7 Ways How Data Science Fuels The FinTech Revolution

7 Ways How Data Science Fuels The FinTech Revolution

7 Ways How Data Science Fuels The FinTech Revolution
Here are 7 ways how data science is at the core of the current transformation of the financial sector.

Michael Lewis’ bestseller “Flash Boys” has brought the issues of high frequency trading into the realm of public discussion. The book illustrates in a thrilling manner how entire investment banks are ruled by the power of algorithms and data science, spotting trading patterns and windows of opportunity in real-time fashion. However, in a fiercely competitive environment like trading, data science approaches have already matured. Today, even physical details such as the location of servers in relation to the geographic location of the stock market could have an impact on the success of specific trades. In other areas of the financial sector, however, data science still empowers a revolution. Here are 7 ways how data science is at the core of the current transformation of the financial sector.

  Analysis and prediction of transaction volumes is key to enhance product value for customers. Data science enables better classification of payment records and thus allows banks to tailor additional services to their client’s needs. This may vary from simple analytical features (How much did you spend on groceries last month?) to more advanced features such as the integration of payment records and personal data to allow for recommendation, loyalty rewards and other forms of proactive engagement. Generally, data science facilitates the holistic analysis of customer behaviour across all channels of engagement.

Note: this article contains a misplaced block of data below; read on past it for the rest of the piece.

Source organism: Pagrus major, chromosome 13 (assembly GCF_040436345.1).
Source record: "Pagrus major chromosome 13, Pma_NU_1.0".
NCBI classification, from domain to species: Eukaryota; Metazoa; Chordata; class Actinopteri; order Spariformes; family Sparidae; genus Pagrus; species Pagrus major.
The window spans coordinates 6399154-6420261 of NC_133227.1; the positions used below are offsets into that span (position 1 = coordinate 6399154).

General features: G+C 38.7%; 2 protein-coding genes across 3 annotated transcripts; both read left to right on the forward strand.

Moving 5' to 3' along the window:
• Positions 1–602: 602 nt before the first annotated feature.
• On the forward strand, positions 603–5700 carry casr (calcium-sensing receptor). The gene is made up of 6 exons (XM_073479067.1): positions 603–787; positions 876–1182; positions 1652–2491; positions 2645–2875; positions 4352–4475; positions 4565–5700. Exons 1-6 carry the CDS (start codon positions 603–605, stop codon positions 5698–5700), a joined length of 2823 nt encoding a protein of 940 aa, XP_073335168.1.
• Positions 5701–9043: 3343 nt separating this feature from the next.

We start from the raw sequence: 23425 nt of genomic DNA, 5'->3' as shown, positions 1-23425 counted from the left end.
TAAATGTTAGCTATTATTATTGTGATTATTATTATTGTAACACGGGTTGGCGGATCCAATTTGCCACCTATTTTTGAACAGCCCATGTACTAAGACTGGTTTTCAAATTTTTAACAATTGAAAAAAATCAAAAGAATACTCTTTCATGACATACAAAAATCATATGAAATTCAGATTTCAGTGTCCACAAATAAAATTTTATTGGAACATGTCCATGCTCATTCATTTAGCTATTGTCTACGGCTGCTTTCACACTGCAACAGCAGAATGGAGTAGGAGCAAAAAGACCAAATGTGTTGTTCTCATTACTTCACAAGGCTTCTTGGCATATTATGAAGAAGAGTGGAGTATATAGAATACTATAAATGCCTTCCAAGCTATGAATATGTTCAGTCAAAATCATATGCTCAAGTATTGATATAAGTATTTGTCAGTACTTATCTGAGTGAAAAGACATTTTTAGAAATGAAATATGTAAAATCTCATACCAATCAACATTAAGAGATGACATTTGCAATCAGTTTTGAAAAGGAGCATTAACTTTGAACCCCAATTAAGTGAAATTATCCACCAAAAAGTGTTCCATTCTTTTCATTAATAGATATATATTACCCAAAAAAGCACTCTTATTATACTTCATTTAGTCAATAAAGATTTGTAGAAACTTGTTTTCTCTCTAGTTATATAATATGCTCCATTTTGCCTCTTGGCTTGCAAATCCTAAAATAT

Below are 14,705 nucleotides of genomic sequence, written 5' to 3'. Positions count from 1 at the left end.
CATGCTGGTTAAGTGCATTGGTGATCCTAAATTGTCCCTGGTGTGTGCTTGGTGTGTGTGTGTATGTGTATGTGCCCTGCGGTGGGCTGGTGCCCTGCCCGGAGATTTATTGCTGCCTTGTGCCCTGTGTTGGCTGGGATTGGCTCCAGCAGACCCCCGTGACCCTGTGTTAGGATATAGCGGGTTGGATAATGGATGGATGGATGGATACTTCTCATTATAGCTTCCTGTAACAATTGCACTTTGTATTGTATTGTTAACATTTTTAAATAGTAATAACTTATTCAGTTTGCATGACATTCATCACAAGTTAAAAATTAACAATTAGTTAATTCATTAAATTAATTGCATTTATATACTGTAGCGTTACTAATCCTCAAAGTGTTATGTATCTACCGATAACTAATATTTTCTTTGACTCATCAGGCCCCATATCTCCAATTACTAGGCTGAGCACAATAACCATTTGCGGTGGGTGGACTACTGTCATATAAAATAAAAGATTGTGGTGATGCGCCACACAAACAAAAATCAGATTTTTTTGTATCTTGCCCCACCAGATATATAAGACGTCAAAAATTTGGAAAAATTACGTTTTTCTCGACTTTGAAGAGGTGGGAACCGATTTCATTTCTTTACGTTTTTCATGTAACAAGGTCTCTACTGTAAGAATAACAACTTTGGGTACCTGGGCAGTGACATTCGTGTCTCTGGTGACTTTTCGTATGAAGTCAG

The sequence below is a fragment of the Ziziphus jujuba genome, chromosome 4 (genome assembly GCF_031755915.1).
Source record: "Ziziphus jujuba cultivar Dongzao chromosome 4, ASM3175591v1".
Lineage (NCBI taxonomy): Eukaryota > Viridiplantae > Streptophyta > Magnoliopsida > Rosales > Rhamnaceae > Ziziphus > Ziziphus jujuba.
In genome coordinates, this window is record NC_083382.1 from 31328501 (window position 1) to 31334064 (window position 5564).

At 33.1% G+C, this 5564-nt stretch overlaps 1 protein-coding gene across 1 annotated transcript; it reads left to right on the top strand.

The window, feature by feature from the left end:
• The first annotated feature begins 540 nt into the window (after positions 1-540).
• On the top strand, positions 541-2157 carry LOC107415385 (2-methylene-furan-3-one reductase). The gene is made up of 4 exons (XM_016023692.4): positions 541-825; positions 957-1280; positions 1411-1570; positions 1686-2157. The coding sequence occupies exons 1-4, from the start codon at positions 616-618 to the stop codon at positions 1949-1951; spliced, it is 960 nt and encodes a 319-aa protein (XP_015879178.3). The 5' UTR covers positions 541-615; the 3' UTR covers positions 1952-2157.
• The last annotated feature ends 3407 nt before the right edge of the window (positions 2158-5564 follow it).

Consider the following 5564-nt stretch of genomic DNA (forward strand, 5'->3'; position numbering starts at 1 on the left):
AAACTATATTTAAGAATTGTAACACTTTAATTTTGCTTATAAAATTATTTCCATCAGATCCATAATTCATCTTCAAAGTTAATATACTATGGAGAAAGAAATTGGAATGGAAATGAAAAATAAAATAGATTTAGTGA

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  With the vision to make “credit accessible for more people”, various FinTech startups are on the rush for clients and VC money. Their value proposition boils down to a “faster and more accurate credit risk evaluation” process than at traditional banks, which enables them to reach a broader client base and minimize credit default rates. Reliably assessing the creditworthiness of an individual not only requires the consideration of various data sources (some start-ups claim to include more than 15.000 data points, as obscure as “how fast does one type when filling out the credit application online”) in a robust model, but also the calibration against training data (historical credit data etc.). The more predictive power one can accumulate, the better the business case.

  Data science enables the utilization of powerful predictive models in order to optimize revenue and debt collection. Already at the moment of purchase it is possible to predict a probability of timely payment, thus making revenue collection more transparent.

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